Well, that is exactly what happened to one military vet recently.
The muscle used to grab Brandon Raub was local Chesterfield County, VA police. Also present during the grab were agents of the FBI and of the Secret Service.
Both the FBI and the Secret Service claim that they were only observing and not participating in the grab. The Chesterfield County police initially stated that they were only carrying out a request from the federal agencies.
The police also claim Raub is not under arrest, even though he was led away in handcuffs and is not permitted to leave the psychiatric ward of a hospital—even though it appears that Raub is not in any way in need of psychological care.
I note this happened in the United States of America, with local police, FBI agents and Secret Service taking part.
The claim that Raub is “not under arrest” is completely and totally ridiculous. The authorities came to his door, slapped handcuffs on him and are holding him in a mental institution against his will.
And now he has been transferred to a facility that is 3 hours away from his family, his supporters and his legal team.
What in the world is America turning into?
The Rutherford Institute is defending Raub, and the following is an excerpt from a statement about this case on their website….
“This is not how justice in America is supposed to work—with Americans being arrested for doing nothing more than exercising their First Amendment rights, forced to undergo psychological evaluations, detained against their will and isolated from their family, friends and attorneys. This is a scary new chapter in our history,” said John W. Whitehead, president of The Rutherford Institute. “Brandon Raub is no different from the majority of Americans who use their private Facebook pages to post a variety of content, ranging from song lyrics and political hyperbole to trash talking their neighbors, friends and government leaders.”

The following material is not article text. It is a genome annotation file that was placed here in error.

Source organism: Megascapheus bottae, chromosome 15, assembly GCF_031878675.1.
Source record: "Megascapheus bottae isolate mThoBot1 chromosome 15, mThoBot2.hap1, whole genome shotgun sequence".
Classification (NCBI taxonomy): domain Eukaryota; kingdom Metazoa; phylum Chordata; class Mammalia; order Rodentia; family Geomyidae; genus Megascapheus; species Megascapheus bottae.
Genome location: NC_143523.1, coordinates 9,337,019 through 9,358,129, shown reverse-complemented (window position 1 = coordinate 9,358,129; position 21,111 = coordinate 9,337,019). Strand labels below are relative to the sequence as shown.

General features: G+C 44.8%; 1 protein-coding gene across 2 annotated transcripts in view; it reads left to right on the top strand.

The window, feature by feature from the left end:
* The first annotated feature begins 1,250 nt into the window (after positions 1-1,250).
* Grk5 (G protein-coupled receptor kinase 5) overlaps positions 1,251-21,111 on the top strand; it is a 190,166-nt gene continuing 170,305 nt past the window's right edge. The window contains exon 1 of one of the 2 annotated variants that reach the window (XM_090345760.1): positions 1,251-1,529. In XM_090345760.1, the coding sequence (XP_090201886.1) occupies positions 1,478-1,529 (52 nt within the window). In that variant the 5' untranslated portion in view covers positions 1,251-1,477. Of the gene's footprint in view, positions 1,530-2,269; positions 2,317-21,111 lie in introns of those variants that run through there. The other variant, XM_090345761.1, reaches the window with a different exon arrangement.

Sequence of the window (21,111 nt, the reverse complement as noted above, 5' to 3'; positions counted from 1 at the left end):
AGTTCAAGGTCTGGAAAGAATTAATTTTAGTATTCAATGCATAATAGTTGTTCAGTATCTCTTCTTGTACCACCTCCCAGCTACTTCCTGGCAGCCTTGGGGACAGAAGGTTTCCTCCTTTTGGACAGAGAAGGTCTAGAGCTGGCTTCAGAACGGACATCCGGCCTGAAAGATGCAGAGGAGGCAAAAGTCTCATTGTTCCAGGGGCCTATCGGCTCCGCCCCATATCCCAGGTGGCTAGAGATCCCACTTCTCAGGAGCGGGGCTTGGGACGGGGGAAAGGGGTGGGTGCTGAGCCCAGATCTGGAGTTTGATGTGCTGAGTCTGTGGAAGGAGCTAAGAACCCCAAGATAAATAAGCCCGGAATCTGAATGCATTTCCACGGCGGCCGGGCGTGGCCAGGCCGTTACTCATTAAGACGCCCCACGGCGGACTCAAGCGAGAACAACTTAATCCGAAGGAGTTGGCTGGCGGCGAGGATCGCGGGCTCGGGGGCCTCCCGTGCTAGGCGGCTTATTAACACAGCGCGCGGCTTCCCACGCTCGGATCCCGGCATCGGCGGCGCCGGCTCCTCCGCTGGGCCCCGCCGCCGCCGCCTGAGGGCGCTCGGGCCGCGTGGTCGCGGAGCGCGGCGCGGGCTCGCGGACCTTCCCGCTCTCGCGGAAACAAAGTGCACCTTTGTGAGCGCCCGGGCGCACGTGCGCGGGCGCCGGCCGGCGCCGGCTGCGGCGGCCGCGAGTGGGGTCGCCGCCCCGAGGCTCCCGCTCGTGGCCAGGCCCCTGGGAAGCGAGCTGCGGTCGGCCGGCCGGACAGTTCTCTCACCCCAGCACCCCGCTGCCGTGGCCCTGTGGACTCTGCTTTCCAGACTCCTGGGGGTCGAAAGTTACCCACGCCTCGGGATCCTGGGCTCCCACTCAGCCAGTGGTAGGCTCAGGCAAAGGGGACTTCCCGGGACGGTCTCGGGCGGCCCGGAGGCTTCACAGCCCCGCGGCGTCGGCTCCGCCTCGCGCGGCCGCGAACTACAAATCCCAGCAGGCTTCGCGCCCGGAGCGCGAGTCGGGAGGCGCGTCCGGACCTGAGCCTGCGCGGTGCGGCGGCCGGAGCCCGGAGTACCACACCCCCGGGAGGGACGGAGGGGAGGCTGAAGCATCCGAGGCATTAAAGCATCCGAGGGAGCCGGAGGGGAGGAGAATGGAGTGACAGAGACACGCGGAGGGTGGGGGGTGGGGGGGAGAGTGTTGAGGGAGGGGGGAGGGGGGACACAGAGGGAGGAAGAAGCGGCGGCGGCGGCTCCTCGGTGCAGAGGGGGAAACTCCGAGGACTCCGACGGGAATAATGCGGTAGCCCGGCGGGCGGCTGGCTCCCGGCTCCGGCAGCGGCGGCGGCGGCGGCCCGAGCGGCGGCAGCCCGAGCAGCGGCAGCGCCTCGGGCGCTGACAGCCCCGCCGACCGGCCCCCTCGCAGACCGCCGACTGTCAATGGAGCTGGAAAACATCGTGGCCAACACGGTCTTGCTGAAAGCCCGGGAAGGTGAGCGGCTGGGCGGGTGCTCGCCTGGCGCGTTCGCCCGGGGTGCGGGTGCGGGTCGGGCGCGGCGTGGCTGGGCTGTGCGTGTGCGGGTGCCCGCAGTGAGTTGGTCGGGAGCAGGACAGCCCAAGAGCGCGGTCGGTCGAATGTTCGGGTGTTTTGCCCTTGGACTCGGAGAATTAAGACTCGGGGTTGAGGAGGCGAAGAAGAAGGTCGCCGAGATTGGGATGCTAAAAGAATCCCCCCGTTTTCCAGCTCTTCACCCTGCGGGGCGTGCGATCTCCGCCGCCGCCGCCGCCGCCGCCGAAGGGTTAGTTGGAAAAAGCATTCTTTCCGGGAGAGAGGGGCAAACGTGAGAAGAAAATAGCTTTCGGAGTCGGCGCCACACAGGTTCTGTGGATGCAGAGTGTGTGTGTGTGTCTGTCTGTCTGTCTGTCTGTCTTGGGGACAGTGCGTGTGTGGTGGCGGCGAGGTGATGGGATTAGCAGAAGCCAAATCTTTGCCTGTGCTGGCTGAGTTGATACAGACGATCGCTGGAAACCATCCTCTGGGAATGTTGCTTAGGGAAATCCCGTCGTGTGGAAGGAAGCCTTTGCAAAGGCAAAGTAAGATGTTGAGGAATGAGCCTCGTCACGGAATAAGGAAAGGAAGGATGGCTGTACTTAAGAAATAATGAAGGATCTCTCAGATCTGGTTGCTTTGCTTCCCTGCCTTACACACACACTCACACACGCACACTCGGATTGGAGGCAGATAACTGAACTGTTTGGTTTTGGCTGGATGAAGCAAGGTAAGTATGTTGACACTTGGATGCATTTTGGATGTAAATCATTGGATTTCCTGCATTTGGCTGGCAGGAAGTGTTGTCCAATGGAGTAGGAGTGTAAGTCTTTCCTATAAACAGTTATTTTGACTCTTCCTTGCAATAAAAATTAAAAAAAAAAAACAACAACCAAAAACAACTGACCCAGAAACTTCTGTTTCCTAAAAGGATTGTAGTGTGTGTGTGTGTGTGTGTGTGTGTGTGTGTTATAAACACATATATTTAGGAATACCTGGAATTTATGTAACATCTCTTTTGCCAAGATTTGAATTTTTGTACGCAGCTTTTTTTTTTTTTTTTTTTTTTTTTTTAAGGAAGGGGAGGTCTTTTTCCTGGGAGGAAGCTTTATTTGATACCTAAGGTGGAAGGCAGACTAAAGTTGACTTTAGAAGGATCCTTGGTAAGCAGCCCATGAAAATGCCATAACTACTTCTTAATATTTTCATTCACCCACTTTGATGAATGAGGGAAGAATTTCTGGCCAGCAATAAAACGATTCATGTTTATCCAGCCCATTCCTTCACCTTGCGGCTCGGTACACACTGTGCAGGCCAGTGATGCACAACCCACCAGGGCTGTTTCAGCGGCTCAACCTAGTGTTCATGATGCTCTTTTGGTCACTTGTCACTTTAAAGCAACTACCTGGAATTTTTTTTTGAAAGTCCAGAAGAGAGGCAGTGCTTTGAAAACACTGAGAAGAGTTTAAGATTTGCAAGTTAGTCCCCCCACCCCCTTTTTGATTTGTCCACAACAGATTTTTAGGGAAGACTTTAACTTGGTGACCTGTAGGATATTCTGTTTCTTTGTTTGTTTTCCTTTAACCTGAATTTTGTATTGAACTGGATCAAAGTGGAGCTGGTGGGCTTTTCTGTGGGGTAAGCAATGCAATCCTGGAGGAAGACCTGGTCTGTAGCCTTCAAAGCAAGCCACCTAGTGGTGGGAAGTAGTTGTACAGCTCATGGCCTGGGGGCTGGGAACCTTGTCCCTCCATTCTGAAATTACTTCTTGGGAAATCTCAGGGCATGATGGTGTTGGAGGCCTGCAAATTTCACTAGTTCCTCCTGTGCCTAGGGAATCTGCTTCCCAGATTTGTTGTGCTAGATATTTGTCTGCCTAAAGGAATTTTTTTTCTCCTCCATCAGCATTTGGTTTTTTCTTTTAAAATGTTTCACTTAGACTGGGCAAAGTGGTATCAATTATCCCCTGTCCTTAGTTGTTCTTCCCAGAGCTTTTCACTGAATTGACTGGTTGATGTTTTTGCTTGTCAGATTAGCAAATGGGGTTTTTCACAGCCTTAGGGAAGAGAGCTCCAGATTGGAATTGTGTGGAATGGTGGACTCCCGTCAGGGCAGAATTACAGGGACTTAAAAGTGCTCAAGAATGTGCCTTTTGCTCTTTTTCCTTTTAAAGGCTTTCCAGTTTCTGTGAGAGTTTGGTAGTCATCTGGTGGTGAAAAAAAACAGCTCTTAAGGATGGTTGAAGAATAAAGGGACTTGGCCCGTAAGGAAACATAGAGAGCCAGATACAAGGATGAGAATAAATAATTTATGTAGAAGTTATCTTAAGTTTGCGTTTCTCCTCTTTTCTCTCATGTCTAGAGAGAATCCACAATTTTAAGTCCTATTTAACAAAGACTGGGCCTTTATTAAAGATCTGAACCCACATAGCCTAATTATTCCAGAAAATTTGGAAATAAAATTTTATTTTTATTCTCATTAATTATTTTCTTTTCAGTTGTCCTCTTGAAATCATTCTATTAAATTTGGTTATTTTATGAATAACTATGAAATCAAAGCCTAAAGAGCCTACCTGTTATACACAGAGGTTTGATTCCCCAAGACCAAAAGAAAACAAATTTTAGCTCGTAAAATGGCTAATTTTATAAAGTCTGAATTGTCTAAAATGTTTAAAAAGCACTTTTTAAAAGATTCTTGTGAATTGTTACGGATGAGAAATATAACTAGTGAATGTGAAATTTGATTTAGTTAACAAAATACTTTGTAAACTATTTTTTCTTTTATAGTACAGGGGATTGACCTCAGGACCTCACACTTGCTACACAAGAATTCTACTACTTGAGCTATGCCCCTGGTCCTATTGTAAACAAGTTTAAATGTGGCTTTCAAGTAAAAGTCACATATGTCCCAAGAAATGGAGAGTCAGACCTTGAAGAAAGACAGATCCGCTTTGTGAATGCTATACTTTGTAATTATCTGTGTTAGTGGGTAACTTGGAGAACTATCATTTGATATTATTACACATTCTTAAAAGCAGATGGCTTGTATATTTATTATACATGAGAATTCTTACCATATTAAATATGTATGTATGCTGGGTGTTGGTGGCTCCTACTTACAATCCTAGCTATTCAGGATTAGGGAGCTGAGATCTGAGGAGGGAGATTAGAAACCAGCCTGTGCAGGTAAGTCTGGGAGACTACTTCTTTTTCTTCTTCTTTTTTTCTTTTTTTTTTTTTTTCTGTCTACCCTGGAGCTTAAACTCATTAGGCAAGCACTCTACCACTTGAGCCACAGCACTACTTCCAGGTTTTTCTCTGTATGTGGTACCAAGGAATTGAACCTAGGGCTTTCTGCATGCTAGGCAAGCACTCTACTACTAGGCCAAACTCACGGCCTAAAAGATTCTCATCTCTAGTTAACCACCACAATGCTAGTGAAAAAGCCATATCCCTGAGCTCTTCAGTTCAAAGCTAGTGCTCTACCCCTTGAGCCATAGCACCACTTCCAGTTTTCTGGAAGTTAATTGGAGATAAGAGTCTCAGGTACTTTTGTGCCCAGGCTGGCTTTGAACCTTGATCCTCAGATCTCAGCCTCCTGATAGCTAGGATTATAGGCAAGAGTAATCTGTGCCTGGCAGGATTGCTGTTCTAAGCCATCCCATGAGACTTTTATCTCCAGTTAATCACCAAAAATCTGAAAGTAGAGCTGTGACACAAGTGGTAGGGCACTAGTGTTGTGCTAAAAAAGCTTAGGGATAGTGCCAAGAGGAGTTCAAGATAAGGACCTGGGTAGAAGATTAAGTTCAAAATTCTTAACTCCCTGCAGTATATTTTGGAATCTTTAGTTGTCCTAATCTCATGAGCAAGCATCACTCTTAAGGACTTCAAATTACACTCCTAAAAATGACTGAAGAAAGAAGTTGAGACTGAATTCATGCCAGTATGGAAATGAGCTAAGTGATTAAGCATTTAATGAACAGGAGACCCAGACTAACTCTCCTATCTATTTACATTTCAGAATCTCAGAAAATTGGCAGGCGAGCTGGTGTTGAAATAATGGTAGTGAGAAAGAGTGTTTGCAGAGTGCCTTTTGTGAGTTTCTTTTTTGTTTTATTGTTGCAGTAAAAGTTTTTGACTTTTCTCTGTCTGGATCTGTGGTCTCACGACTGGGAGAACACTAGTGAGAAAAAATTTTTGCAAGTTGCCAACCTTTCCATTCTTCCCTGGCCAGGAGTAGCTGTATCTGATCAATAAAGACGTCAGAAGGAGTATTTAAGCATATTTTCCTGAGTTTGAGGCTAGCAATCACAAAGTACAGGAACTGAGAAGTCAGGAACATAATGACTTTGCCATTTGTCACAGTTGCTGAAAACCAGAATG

This is the kind of thing that we have seen under brutal totalitarian regimes in the past. Dissidents are grabbed by authorities and taken to mental institutions where they are conveniently “disappeared”.
This kind of thing is not supposed to happen in America.
But it is happening.
And you know what? Before the authorities start attacking people for exercising free speech on Facebook perhaps they should clean up their own house.
It turns out that thousands of DHS employees have been convicted of crimes in recent years. The following is from a recent CNS News article….
There have been 2,527 Department of Homeland Security (DHS) employees and co-conspirators convicted of corruption and other criminal misconduct since 2004, according to a federal auditor.
Our world is becoming a very crazy place.
One thing that most people did see coming this summer was the continuing economic decline in Greece.
At this point Greece is experiencing a full-blown economic depression and it gets worse by the day.
If you can believe it, 1,250 companies have shut down in the second largest city in Greece in 2012 alone.
And many in the financial world believe the the situation in Greece is going to go beyond the breaking point fairly soon.
In fact, analysts at Citibank believe that there is a 90 percent chance that Greece will leave the euro over the next 12 to 18 months.
They sound pretty sure of themselves.
Not that the rest of Europe is in such great shape either.
According to Bloomberg, it looks like Europe will soon be losing about half a million auto industry jobs….
Efforts by PSA Peugeot Citroen (UG) and Fiat SpA (F) to end losses in Europe could cost more than 500,000 people their jobs as automakers and parts suppliers grapple with the effects of the European sovereign debt crisis.
We live in very unusual times.
Things are falling apart all around us and we seem to be rapidly approaching another major economic crisis.